To paraphrase the late great George Carlin, “ever notice how everyone driving faster than you is a maniac and everyone driving slower is an idiot?” The real speed limit is defined by the car in front of you. The best way to keep traffic flowing is to flow with it. If everyone on the road is doing a nice smooth 70 mph the one guy doing 55 is going to disrupt that flow in at least two lanes; the lane he’s in and the lane(s) the drivers behind him have to merge into to go around him.
By the same token the Cannonball Run wannabe doing 20 mph faster than everyone else will have to weave in and out of traffic to maintain that speed. Not only is he not likely to make up much time but he’s going to cause drivers all around him to react as he changes lanes. I realize that I am endorsing going faster than the posted speed limit just because everyone else is driving that fast, but it really can contribute to safety.
It’s been proven that tailgating is the main cause of the ‘phantom’ traffic jam. You know the kind where all five lanes of road choke to a crawl for miles, and then about the time you expect to be passing a bloody 18 car pile-up all the cars ahead of you just evaporate without cause. Chances are really good it was caused by tailgating ahead of you. The concept is so simple it can be demonstrated with as few as three cars, all following close to each other. If the car in front taps on its brakes just for an instant, the second car has to brake harder to avoid a collision. The third car has to over-brake even more, practically coming to a stop. A few seconds later the tailing cars return to their previous speed like nothing happened. Now imagine that same scene multiplied 10,000 times.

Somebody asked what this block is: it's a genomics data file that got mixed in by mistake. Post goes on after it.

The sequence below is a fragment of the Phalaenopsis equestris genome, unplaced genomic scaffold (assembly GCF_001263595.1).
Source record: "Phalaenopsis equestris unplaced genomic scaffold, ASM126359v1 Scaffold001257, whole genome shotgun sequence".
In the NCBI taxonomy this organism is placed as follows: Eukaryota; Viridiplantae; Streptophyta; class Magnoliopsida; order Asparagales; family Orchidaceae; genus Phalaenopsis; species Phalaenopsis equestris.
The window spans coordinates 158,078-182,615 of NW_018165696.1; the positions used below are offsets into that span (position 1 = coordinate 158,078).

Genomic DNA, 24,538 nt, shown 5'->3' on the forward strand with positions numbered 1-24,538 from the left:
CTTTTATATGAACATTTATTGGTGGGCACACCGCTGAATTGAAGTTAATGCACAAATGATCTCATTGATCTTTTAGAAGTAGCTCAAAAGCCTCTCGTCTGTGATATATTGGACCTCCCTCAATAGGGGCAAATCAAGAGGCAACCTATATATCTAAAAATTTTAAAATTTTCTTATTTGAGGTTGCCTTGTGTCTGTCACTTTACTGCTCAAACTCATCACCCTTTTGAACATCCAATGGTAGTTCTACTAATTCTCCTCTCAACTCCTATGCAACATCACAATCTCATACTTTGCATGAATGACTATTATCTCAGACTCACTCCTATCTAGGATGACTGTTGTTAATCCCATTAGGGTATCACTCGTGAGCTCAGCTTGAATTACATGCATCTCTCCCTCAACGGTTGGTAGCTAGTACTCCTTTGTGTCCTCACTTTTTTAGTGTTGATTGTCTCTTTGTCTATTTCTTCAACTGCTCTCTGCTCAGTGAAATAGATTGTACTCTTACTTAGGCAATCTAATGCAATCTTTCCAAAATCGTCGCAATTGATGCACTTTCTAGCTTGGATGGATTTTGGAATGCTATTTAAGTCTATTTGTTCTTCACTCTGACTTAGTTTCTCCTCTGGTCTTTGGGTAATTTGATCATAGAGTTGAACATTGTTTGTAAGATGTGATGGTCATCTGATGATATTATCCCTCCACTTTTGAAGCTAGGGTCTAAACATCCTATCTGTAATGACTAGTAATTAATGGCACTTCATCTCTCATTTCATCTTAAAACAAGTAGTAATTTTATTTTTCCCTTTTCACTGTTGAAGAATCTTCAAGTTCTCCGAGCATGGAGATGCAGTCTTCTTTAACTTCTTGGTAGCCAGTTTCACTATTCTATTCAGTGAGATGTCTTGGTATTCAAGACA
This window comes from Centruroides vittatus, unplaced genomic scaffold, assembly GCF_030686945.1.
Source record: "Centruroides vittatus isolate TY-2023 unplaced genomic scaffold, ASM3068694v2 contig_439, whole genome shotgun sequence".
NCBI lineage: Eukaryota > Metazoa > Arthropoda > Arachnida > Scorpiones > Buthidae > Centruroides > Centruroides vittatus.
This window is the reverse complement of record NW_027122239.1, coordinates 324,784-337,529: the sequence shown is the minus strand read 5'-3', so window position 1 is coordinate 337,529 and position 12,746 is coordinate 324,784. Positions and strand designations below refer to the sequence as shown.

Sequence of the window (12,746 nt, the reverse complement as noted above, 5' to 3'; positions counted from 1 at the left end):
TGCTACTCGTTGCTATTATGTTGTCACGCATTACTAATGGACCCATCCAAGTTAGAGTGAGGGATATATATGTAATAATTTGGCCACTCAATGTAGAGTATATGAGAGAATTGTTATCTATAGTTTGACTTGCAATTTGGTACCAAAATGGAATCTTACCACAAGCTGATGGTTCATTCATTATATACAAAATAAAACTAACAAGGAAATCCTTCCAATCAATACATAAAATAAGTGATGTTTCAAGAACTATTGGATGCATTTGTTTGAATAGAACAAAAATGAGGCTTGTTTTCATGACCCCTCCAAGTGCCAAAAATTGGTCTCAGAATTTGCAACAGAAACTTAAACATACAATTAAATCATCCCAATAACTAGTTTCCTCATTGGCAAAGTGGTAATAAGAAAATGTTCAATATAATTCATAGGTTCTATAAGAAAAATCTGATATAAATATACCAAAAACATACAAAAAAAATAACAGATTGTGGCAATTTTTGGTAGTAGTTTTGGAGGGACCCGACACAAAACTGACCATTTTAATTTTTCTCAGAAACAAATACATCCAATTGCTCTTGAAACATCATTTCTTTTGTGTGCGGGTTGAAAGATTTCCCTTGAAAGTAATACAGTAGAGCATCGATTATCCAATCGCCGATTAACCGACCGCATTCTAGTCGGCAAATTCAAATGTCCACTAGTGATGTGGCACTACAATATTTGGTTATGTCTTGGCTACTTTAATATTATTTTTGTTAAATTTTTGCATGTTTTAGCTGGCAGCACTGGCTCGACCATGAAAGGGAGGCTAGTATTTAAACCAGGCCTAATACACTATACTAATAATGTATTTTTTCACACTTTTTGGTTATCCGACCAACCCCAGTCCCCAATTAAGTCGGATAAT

Phantom traffic jams travel against the flow of traffic in massive waves which can be observed from the air, or if the road conditions are right they can be seen moving toward you. Distance equals reaction time. If everyone kept enough distance to give them enough reaction time the cars in the back wouldn’t have to jam the brake pedal to the floor. Space between the cars breaks up the wave, essentially robbing it of its energy.
Keeping some distance also gives you a better view of what’s going on ahead of the car in front of you. You have a better chance of seeing what it is the car in front of you will have to react to if your windshield isn’t filled by the tail end of the car ahead.